The Birth of the Great Smoky Mounatins National Park

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A Little History: Or How the Smoky Mountains
Became a National Park

Photographs courtesy of the Great Smoky Mountains National Park Service

Obstacles to Creating the Great Smokey Mountains National Park

Horses Pulling LogsThere existed natural foes to developing a national park. These foes consisted of financial interests to businessmen, political foes that had their own ulterior motives, and cultural foes that wanted the Smokies to remain as they were. Some businessmen were primarily interested in developing a road between Tennessee and North Carolina to make their business easier. To them the Smokies were the place where they got away to hunt and fish. Other business owners were more interested in developing the Smokies as a national forest rather than a national park-the distinction being that national-forest status would still allow the area's resources to be exploited; whereas national-park status would protect, for all time, the area just as it was (no timber -cutting, hunting, or fishing). Chief among the business interests were the timber and pulp companies, which owned most of the wilderness areas and virgin forests. In addition, cultural interests included the families who already lived in the mountains, both descendants of the original settlers in the area and people who had purchased land for vacations or retreats.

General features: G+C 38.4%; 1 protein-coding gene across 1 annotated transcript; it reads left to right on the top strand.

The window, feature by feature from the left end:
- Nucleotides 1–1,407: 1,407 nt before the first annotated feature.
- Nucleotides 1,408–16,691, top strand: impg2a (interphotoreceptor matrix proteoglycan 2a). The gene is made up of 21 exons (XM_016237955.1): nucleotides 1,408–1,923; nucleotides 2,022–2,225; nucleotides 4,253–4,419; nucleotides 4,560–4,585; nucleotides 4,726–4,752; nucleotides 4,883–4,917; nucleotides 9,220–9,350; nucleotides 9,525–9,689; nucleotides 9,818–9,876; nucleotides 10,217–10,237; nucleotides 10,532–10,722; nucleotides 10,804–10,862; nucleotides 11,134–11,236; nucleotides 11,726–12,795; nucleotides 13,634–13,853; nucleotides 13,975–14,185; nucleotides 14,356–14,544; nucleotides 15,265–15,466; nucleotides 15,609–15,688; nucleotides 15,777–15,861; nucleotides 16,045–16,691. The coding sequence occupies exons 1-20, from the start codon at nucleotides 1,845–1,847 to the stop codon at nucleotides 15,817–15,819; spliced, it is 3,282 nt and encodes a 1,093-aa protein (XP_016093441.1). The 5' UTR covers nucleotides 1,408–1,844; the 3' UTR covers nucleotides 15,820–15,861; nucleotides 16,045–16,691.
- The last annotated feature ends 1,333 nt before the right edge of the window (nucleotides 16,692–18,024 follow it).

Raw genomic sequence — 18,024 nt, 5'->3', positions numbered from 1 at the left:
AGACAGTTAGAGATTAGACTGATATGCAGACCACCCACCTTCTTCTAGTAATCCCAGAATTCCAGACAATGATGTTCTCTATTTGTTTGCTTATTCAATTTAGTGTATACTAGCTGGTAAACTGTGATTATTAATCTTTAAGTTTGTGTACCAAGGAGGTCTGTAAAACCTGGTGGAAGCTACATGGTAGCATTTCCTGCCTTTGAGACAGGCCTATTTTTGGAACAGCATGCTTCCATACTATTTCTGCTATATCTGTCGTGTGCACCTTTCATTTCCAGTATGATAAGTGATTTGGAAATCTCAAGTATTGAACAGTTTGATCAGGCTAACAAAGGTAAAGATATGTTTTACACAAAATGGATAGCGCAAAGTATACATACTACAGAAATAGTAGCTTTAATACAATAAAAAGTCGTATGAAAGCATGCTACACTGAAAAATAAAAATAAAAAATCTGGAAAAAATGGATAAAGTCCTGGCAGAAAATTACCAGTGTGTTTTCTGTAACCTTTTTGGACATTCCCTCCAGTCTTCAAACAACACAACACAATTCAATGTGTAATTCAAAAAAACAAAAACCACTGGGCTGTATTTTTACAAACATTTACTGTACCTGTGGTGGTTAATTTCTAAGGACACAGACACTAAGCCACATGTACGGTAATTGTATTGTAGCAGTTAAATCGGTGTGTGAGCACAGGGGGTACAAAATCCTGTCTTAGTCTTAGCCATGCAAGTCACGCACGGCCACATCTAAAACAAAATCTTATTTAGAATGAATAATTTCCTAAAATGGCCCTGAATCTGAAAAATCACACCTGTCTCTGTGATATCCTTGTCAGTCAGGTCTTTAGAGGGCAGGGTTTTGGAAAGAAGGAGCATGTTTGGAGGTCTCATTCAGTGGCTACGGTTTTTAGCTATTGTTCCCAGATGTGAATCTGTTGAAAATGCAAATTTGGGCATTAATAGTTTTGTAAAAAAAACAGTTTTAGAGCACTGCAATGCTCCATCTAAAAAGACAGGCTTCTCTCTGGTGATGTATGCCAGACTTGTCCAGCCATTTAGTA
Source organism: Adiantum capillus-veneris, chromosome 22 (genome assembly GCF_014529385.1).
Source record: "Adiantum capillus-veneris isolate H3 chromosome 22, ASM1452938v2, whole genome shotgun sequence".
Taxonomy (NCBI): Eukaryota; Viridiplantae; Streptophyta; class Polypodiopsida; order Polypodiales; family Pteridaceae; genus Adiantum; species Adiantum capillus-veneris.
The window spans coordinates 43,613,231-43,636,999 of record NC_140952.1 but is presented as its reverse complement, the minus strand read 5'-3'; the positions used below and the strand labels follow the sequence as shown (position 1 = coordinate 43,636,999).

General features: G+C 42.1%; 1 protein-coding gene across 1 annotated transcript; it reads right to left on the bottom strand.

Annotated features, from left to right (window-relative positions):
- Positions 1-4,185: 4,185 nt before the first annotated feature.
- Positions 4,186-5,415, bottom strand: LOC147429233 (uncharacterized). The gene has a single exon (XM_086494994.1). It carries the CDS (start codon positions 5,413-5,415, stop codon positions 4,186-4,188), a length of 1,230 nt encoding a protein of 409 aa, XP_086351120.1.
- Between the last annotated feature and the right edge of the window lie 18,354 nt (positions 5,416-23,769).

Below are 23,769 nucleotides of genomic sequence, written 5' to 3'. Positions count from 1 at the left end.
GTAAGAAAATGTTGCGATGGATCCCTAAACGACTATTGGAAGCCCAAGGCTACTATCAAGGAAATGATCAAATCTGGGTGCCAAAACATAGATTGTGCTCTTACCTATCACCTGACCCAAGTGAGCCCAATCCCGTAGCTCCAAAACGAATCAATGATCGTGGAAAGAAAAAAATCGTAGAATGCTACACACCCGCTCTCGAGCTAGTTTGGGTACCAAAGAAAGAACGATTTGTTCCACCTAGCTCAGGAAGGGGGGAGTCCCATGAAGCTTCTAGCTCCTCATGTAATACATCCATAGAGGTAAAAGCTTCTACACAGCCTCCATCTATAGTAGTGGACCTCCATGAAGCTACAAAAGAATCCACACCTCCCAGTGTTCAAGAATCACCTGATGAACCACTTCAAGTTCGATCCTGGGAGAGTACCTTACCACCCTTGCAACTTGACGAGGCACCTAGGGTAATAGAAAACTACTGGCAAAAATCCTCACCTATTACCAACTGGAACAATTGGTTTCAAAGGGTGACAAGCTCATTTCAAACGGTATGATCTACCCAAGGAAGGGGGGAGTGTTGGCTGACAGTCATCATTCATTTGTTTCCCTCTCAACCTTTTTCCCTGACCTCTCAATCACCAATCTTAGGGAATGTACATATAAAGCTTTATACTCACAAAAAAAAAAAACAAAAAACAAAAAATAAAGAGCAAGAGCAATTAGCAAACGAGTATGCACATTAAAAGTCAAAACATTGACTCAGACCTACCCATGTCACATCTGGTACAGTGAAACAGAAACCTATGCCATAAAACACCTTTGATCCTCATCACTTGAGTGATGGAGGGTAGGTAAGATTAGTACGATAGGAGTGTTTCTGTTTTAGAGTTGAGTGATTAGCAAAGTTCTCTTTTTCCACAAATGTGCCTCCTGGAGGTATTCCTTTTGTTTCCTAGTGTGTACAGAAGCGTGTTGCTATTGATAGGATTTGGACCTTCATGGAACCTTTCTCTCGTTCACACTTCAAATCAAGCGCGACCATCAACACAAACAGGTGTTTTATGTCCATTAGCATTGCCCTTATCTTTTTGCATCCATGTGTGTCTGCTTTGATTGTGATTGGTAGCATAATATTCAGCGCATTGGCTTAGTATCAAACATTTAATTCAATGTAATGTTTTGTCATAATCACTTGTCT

Then, of course, there was the obstacle of acquiring the funds necessary to purchase all the land required to create the Park. Promises and contributions actually made up a small portion of the total funds required. Both the Tennessee and North Carolina legislatures, Congress, and the Rockefeller family would all come to the rescue.

Scarred Mountainside


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